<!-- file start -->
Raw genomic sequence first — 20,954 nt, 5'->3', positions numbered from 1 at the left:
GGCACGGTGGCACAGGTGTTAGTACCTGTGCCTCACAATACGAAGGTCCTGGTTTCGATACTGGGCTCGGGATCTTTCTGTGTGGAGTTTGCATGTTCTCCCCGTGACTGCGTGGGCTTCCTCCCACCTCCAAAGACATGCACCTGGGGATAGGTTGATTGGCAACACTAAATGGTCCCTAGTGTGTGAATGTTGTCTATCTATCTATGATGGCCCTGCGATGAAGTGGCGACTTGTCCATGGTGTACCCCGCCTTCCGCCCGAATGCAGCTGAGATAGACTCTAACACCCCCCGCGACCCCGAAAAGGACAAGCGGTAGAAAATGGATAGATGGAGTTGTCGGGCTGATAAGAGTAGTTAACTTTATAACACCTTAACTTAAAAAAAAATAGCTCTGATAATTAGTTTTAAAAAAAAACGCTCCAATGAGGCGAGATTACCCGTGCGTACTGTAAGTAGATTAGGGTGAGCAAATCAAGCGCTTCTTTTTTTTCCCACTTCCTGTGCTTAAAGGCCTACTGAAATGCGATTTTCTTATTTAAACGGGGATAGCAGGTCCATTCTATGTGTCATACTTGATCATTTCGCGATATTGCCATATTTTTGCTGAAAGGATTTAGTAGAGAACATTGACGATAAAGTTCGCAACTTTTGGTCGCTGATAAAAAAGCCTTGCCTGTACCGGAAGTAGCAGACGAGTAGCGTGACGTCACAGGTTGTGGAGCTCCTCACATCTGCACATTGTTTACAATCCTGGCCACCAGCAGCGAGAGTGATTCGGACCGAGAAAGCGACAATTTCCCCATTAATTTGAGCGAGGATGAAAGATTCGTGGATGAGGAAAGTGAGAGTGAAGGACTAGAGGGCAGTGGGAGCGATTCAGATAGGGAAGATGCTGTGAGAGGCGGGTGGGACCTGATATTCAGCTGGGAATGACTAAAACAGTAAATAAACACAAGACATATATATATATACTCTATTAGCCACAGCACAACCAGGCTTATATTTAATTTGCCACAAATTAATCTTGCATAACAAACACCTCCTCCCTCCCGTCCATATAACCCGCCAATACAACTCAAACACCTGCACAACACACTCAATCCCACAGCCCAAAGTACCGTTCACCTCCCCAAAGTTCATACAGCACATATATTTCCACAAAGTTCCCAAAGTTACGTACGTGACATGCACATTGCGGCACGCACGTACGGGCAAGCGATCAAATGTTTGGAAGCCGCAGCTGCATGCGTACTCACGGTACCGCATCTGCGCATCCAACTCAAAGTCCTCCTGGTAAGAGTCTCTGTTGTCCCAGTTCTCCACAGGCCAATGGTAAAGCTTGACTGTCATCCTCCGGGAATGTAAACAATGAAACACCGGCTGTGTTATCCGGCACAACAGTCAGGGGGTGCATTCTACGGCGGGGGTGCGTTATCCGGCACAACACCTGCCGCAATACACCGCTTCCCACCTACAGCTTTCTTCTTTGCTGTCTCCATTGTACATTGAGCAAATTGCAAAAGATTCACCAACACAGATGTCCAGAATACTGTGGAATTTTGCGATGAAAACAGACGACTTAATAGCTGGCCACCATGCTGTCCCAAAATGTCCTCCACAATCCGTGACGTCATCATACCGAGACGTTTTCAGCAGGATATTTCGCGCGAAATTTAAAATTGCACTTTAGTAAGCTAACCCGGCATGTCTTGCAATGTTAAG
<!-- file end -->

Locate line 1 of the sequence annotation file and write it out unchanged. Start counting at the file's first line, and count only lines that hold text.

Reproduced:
Raw genomic sequence first — 20,954 nt, 5'->3', positions numbered from 1 at the left: